War is never a good time for an “I told you so!” It amounts to making a point on policy on the backs of the suffering of many.

That said, Russia’s war against Ukraine has laid the cards on the table not just on Europe’s energy dependence, but its entire sustainability strategy.

Activists in Ukraine have pointed out the degree to which Europe’s dependence on Russia’s oil and gas constitutes a foreign policy disaster; notably why Germany’s policy reversal has been so drastic, if not unprecedented.

While everyone talks about natural gas and the prices at the pump — now as high as $10 per gallon in some European cities, agriculture has been largely unmentioned, if not neglected.

Europe is very dependent on food and food components imports from both Russia and Ukraine. For example, Ukraine makes up 30% of global trade in wheat and barley; 17% with respect to corn. Ukraine is also the EU’s main trading partner for non-GMO soybeans (used as animal feed) as well as 41% of rapeseed, and 26% of honey.

Prices for wheat and corn are already skyrocketing in the war’s wake, especially now that Ukraine has banned the export of food products.

Farmers in Ukraine face a dire situation. Harvest season is going to be non-existent for many, as their crop fields are either war zones or they have left those fields to fight in the war. 

The EU and the United States have sanctioned dozens of products from Russia, not least of which is fertilizer. For Europe’s agriculture market, this is especially challenging.

All of this puts Europe’s agricultural reform into question and serves as a cautionary tale for American lawmakers who have sought to implement similar “sustainability” on prior occasions.

The EU’s “farm to fork” strategy has been in the works for some years; it represents the overall sustainability ambitions of the bloc: more organic production, less farmland, considerable cuts in pesticide use.

The legislative package is a stepping stone for Europe’s environmentalist movement, even though it still criticizes European lawmakers for not going further.

Now that Europe faces the effects of the war in Ukraine, the biggest parliamentary group in the European Parliament, the center-right EPP (European People’s Party Group) calls for the strategy to be called off. “[The strategy’s] objectives must be reviewed, because under no circumstances can Europe afford to produce less,” added French president Emmanuel Macron recently.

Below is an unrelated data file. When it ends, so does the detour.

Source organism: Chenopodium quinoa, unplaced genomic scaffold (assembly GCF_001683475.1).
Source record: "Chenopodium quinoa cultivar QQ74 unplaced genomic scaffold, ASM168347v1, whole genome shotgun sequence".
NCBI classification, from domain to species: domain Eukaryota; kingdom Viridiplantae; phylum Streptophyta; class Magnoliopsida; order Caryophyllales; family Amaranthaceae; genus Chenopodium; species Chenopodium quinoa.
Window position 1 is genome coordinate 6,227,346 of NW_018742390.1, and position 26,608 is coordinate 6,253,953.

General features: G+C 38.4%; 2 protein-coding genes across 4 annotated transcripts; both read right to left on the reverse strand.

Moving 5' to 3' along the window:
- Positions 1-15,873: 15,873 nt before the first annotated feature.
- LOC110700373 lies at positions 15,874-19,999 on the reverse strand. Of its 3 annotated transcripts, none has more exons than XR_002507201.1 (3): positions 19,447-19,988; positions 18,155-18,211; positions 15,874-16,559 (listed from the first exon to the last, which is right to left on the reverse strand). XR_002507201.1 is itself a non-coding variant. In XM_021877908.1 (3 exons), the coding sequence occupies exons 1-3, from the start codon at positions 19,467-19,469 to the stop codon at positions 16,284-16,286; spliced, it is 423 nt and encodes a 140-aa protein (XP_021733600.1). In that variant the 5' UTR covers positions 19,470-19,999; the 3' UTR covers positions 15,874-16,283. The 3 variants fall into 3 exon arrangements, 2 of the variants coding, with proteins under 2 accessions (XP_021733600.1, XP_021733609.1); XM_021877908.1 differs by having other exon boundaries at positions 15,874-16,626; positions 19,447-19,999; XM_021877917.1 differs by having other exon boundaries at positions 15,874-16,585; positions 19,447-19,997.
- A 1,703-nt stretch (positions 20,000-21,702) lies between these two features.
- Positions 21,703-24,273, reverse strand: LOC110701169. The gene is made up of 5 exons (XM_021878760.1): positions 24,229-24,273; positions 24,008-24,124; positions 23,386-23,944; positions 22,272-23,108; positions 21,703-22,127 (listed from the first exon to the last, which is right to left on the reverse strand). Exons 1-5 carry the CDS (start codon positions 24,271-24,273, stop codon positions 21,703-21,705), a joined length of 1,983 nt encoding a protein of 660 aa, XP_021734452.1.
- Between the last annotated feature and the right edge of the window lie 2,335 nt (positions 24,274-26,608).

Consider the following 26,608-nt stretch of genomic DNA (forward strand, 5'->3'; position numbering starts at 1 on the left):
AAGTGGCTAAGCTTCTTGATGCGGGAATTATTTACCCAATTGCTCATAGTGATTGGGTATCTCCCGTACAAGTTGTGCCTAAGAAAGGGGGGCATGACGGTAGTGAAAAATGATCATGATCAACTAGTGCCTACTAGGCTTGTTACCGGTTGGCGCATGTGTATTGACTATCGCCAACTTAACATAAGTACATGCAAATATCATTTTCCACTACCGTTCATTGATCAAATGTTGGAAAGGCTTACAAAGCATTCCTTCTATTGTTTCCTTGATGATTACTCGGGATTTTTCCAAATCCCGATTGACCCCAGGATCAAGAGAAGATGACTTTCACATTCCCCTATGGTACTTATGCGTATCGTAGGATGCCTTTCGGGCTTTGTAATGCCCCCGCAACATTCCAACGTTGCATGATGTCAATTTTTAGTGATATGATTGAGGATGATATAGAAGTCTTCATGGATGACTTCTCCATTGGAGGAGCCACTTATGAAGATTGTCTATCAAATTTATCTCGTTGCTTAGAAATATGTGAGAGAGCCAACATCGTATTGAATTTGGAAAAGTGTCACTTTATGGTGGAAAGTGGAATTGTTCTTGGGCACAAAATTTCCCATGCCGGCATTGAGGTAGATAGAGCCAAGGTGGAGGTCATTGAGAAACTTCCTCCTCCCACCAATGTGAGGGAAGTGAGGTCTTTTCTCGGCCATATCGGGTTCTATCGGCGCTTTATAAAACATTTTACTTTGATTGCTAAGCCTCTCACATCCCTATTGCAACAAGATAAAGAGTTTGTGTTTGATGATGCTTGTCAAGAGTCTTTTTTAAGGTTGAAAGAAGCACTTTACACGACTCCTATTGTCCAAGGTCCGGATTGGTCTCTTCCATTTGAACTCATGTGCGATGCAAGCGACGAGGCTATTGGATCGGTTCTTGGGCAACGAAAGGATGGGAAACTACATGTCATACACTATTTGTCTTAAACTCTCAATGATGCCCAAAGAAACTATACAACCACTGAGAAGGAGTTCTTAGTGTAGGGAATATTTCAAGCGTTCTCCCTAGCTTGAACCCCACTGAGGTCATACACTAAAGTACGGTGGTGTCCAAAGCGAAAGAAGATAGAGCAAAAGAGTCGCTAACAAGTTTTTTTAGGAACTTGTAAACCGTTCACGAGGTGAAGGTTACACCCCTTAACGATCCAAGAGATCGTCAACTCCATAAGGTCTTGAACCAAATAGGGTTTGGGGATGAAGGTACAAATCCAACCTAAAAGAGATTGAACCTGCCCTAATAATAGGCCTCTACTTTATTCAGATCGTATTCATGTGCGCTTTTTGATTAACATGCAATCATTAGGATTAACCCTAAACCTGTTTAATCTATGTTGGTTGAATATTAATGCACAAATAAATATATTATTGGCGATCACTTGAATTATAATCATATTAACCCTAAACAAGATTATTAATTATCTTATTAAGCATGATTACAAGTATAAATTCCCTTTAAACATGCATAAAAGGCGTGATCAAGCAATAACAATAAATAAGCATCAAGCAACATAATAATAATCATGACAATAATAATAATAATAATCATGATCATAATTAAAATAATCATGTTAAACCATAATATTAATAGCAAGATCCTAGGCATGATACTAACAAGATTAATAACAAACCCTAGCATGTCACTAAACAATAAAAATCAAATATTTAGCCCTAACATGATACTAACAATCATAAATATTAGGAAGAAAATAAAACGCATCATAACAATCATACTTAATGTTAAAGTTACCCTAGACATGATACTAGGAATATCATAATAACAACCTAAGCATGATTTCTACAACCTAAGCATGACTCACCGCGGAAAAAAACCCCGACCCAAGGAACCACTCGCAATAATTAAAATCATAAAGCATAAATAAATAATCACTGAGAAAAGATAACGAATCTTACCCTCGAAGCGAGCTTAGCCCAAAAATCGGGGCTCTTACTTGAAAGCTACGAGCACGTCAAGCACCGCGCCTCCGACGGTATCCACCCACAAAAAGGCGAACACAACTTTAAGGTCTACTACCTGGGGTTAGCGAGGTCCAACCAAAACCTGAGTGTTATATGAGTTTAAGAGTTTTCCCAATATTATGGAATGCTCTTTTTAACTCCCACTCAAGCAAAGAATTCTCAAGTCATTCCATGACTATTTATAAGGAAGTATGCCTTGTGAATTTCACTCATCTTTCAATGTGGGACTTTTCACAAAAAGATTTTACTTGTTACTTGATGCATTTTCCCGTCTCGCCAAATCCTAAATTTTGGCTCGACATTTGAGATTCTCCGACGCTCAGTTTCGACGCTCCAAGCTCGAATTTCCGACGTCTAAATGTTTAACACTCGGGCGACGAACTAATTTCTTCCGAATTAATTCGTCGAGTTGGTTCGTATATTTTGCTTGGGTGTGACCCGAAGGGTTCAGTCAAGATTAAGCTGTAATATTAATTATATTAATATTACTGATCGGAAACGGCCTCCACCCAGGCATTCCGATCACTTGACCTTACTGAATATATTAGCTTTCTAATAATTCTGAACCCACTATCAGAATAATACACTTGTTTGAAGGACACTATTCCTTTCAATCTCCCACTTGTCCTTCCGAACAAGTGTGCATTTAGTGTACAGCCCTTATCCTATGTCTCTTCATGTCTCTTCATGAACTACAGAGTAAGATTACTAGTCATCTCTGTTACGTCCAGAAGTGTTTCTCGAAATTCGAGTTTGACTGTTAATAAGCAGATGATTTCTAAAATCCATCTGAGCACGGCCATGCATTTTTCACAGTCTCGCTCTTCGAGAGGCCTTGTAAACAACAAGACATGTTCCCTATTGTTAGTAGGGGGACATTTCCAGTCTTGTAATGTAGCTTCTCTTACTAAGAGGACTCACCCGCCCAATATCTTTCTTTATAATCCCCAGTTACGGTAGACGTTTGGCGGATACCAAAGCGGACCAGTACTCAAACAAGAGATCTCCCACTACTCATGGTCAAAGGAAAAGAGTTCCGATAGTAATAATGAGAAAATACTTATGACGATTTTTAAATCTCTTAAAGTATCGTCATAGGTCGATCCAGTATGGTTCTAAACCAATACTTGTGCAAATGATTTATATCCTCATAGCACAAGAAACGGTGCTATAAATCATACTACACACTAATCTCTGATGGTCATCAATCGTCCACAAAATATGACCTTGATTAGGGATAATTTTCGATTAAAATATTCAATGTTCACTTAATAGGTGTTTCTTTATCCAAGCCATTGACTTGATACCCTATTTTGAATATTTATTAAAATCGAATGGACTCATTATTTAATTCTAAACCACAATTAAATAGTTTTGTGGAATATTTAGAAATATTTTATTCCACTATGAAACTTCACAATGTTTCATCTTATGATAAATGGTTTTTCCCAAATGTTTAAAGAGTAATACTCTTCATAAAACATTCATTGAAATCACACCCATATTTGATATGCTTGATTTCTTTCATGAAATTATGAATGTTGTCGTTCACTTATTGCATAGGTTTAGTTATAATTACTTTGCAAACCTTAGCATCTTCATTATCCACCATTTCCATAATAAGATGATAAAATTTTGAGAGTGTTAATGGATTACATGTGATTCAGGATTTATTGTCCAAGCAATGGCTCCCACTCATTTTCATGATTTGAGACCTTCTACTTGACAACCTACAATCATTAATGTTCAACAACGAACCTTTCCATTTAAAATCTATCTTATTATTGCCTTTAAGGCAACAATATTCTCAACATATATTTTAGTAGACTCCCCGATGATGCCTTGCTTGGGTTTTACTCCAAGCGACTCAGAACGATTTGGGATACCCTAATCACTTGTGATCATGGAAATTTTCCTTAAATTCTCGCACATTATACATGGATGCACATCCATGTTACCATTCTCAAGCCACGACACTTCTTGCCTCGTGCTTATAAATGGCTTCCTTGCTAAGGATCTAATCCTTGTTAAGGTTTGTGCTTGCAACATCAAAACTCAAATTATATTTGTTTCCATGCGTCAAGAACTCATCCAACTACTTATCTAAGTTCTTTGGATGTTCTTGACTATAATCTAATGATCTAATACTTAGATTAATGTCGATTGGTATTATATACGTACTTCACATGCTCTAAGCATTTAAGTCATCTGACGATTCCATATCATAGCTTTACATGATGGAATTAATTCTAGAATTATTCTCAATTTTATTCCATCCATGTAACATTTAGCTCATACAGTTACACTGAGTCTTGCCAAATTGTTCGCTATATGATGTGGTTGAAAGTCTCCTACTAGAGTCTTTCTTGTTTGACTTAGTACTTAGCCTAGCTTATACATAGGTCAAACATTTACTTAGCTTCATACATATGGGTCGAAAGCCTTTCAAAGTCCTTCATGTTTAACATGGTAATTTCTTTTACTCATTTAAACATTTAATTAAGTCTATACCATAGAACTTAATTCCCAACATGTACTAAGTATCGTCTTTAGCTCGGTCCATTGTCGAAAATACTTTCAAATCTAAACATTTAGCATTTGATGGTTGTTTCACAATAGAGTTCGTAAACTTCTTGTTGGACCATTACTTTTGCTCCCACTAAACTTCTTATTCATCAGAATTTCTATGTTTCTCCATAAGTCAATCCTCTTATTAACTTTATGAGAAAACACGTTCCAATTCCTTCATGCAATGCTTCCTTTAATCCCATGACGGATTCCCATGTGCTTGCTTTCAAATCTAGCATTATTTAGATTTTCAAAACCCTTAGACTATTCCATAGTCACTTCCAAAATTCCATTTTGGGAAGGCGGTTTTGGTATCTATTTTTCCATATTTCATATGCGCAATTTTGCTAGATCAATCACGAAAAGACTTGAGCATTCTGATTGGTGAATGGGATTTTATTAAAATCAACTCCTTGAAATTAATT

Macron additonally warns of a “deep food crisis” in the upcoming months.

The nuclear phase-out of Germany has not only caused the highest electricity prices in the developed world and increased the country’s carbon footprint, it also increased dependence on gas imports — from Russia.

It appears that Brussels will now attempt to avoid a similar mistake with respect to agriculture.

Pausing “farm to fork” is likely to be only the beginning of the ag shift — as Europe runs short on non-GMO animal feed, the European Commission might speed up the process of allowing genetic engineering in Europe.

Right now, very few GMOs are allowed on the continent, due to Brussels’ strict environmental regulations; even despite the advice coming from the scientific community.

The commission had already hinted at a shift that would bring Europe’s legislation in line with the United States or Canada.

In Congress, food regulation in Europe has long been seen, by some, as an example to follow. Protect America’s Children from Toxic Pesticides Act (PACTPA), a bill introduced by Sens. Elizabeth Warren, D-Mass., Bernie Sanders, I-Vt., , and Cory Booker, D-N.J., would completely retool how America approves and licenses the use of pesticides while importing a “precautionary” approach that has so far stunted innovative agriculture in Europe.

In fact, this piece of legislation would copy and paste U.S. ag rules with those existing in Europe. A cardinal mistake, as the current crisis in Europe shows.

Originally published here



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